HR staff may wish to recommend offering employees set to retire the opportunity to continue with part-time hours should they wish, which could aid talent management and also reduce the risk of such workers developing health problems later in life.
A recent study from University of Maryland has revealed that people who work part-time in jobs related to their previous careers have better mental health than those who are fully retired.
Furthermore, those who stop working completely on retirement are at risk of health problems, including heart attacks, cancer and other major diseases.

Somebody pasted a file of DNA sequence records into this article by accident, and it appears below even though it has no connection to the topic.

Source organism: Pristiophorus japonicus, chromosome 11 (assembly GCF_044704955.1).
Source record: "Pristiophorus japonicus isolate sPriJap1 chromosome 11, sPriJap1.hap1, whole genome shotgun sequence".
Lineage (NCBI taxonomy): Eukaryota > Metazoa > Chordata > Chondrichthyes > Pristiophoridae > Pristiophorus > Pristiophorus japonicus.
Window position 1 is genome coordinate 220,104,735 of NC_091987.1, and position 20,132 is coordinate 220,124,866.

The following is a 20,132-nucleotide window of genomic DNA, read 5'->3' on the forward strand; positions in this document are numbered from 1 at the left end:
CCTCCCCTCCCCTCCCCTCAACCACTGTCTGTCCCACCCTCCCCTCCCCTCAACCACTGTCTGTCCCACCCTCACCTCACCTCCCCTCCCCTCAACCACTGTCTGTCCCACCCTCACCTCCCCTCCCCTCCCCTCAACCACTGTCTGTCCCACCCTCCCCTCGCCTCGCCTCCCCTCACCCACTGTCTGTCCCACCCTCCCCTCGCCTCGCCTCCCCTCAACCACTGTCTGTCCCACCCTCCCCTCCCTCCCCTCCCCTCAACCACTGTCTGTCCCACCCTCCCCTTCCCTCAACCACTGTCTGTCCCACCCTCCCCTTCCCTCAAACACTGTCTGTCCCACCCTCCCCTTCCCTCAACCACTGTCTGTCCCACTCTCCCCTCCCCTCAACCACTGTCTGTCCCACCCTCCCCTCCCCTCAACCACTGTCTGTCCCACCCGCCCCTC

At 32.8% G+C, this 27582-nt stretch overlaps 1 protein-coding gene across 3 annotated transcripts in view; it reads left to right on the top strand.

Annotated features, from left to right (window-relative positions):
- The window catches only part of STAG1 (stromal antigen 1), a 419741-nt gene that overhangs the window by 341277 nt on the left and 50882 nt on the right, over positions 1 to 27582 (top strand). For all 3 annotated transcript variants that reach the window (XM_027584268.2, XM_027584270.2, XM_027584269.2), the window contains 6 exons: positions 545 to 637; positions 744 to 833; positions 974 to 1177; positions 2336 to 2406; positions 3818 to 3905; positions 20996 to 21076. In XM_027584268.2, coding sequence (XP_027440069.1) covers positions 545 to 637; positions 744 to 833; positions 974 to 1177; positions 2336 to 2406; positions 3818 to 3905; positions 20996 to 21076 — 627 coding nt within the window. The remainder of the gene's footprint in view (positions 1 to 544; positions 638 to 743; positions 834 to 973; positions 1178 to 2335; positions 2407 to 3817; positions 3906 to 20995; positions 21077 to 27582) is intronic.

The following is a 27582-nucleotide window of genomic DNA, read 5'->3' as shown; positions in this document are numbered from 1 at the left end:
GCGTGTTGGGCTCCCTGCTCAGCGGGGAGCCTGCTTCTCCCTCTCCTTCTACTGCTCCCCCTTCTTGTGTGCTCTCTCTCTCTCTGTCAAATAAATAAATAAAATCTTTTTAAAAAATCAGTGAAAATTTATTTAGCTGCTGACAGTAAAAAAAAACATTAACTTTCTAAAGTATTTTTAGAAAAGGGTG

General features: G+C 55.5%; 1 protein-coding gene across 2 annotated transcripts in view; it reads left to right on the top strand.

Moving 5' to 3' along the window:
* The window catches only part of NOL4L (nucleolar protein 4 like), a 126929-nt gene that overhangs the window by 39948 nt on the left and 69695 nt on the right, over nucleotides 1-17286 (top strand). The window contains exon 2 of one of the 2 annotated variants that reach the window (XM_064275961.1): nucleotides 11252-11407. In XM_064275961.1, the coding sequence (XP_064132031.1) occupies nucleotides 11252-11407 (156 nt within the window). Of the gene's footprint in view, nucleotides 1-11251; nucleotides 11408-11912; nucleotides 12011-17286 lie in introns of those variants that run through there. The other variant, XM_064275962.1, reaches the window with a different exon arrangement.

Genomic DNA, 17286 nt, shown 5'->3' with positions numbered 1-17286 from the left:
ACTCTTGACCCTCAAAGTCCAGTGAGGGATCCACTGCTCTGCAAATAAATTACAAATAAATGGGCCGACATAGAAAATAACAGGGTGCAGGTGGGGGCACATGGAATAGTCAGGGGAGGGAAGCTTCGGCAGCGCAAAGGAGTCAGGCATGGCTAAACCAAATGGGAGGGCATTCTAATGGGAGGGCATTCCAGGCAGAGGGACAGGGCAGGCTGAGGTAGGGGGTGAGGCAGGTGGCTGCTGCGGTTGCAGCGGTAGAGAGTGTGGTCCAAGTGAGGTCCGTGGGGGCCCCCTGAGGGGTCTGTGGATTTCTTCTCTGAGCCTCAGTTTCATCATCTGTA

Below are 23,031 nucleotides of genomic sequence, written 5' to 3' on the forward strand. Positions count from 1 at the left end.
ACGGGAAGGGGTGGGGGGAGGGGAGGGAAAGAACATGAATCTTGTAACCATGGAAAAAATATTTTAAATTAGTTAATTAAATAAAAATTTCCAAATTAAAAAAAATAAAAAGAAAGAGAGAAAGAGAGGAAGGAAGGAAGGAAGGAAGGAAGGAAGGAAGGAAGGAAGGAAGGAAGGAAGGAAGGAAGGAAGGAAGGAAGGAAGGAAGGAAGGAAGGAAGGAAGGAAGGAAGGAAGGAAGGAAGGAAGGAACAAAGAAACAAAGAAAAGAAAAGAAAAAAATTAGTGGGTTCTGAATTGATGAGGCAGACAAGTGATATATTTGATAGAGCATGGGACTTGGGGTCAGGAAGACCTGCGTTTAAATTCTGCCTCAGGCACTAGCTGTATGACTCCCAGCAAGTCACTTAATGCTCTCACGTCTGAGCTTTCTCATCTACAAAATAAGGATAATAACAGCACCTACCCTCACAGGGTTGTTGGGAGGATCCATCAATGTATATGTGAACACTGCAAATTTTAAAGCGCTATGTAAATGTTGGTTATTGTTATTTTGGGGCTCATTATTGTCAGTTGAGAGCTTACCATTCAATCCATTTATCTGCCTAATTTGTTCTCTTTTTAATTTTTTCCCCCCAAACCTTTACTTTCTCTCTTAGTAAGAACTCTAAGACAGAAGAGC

Commenting on the research, Andrew Harrop, head of public policy for Age Concern and Help the Aged, said working later in life can be "highly beneficial".
"Having a job not only keeps the body and the mind active – reducing the risk of dementia – but also offers opportunities to socialise and keep relationships fresh," he added.
Mr Harrop noted that people should be free to choose when they complete their working lives.